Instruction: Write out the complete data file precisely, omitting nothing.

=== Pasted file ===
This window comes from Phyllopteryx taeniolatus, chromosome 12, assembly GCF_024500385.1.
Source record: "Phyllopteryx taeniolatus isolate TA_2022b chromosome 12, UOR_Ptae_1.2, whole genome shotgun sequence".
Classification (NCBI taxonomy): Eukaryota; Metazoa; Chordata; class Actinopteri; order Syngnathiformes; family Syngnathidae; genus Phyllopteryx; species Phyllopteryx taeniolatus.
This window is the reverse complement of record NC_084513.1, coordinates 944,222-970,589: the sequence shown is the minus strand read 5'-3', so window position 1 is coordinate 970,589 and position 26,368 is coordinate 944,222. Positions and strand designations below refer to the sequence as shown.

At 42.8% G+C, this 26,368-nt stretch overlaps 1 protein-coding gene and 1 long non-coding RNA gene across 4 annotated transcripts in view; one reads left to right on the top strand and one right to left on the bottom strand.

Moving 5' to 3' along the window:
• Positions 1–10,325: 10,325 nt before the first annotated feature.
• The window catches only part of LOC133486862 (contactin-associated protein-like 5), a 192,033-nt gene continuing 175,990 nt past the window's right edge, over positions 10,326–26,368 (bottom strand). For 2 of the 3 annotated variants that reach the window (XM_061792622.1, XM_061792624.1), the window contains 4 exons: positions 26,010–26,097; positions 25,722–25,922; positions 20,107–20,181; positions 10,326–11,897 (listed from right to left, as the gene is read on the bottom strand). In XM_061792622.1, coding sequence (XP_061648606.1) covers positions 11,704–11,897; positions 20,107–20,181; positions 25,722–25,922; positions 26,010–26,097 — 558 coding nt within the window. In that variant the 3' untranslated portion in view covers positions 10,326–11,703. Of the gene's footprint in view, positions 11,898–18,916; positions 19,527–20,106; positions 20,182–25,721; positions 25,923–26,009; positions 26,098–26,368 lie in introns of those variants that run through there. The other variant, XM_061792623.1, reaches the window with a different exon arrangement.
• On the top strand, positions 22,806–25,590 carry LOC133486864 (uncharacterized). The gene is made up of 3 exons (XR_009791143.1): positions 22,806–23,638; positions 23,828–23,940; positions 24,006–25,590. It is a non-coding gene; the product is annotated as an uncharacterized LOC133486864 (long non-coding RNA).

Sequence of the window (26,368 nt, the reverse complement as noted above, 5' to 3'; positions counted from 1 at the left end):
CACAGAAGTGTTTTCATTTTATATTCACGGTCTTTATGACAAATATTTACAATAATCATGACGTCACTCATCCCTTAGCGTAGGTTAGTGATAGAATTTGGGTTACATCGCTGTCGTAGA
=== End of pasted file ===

This window comes from Phyllopteryx taeniolatus, chromosome 12, assembly GCF_024500385.1.
Source record: "Phyllopteryx taeniolatus isolate TA_2022b chromosome 12, UOR_Ptae_1.2, whole genome shotgun sequence".
Classification (NCBI taxonomy): Eukaryota; Metazoa; Chordata; class Actinopteri; order Syngnathiformes; family Syngnathidae; genus Phyllopteryx; species Phyllopteryx taeniolatus.
This window is the reverse complement of record NC_084513.1, coordinates 944,222-970,589: the sequence shown is the minus strand read 5'-3', so window position 1 is coordinate 970,589 and position 26,368 is coordinate 944,222. Positions and strand designations below refer to the sequence as shown.

At 42.8% G+C, this 26,368-nt stretch overlaps 1 protein-coding gene and 1 long non-coding RNA gene across 4 annotated transcripts in view; one reads left to right on the top strand and one right to left on the bottom strand.

Moving 5' to 3' along the window:
• Positions 1–10,325: 10,325 nt before the first annotated feature.
• The window catches only part of LOC133486862 (contactin-associated protein-like 5), a 192,033-nt gene continuing 175,990 nt past the window's right edge, over positions 10,326–26,368 (bottom strand). For 2 of the 3 annotated variants that reach the window (XM_061792622.1, XM_061792624.1), the window contains 4 exons: positions 26,010–26,097; positions 25,722–25,922; positions 20,107–20,181; positions 10,326–11,897 (listed from right to left, as the gene is read on the bottom strand). In XM_061792622.1, coding sequence (XP_061648606.1) covers positions 11,704–11,897; positions 20,107–20,181; positions 25,722–25,922; positions 26,010–26,097 — 558 coding nt within the window. In that variant the 3' untranslated portion in view covers positions 10,326–11,703. Of the gene's footprint in view, positions 11,898–18,916; positions 19,527–20,106; positions 20,182–25,721; positions 25,923–26,009; positions 26,098–26,368 lie in introns of those variants that run through there. The other variant, XM_061792623.1, reaches the window with a different exon arrangement.
• On the top strand, positions 22,806–25,590 carry LOC133486864 (uncharacterized). The gene is made up of 3 exons (XR_009791143.1): positions 22,806–23,638; positions 23,828–23,940; positions 24,006–25,590. It is a non-coding gene; the product is annotated as an uncharacterized LOC133486864 (long non-coding RNA).

Sequence of the window (26,368 nt, the reverse complement as noted above, 5' to 3'; positions counted from 1 at the left end):
CACAGAAGTGTTTTCATTTTATATTCACGGTCTTTATGACAAATATTTACAATAATCATGACGTCACTCATCCCTTAGCGTAGGTTAGTGATAGAATTTGGGTTACATCGCTGTCGTAGA